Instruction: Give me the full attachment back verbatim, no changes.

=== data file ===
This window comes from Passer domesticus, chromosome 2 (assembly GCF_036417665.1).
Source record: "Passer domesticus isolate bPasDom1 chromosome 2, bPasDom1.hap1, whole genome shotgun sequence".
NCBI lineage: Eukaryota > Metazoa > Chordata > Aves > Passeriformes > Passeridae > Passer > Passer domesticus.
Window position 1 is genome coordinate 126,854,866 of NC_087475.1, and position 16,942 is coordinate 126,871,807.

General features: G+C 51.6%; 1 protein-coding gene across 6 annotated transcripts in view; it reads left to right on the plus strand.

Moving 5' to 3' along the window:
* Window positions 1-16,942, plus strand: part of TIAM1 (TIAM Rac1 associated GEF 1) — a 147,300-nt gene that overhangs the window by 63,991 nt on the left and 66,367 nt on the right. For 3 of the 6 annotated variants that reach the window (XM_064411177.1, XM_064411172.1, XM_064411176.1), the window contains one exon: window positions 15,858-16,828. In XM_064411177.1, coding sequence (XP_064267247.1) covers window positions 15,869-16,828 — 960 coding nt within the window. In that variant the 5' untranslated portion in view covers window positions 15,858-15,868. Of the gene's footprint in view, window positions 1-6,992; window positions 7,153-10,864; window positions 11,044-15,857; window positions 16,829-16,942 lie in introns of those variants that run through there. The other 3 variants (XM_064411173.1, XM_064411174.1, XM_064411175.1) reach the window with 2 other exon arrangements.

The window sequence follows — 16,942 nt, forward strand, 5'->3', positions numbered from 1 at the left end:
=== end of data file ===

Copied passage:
This window comes from Passer domesticus, chromosome 2 (assembly GCF_036417665.1).
Source record: "Passer domesticus isolate bPasDom1 chromosome 2, bPasDom1.hap1, whole genome shotgun sequence".
NCBI lineage: Eukaryota > Metazoa > Chordata > Aves > Passeriformes > Passeridae > Passer > Passer domesticus.
Window position 1 is genome coordinate 126,854,866 of NC_087475.1, and position 16,942 is coordinate 126,871,807.

General features: G+C 51.6%; 1 protein-coding gene across 6 annotated transcripts in view; it reads left to right on the plus strand.

Moving 5' to 3' along the window:
* Window positions 1-16,942, plus strand: part of TIAM1 (TIAM Rac1 associated GEF 1) — a 147,300-nt gene that overhangs the window by 63,991 nt on the left and 66,367 nt on the right. For 3 of the 6 annotated variants that reach the window (XM_064411177.1, XM_064411172.1, XM_064411176.1), the window contains one exon: window positions 15,858-16,828. In XM_064411177.1, coding sequence (XP_064267247.1) covers window positions 15,869-16,828 — 960 coding nt within the window. In that variant the 5' untranslated portion in view covers window positions 15,858-15,868. Of the gene's footprint in view, window positions 1-6,992; window positions 7,153-10,864; window positions 11,044-15,857; window positions 16,829-16,942 lie in introns of those variants that run through there. The other 3 variants (XM_064411173.1, XM_064411174.1, XM_064411175.1) reach the window with 2 other exon arrangements.

The window sequence follows — 16,942 nt, forward strand, 5'->3', positions numbered from 1 at the left end: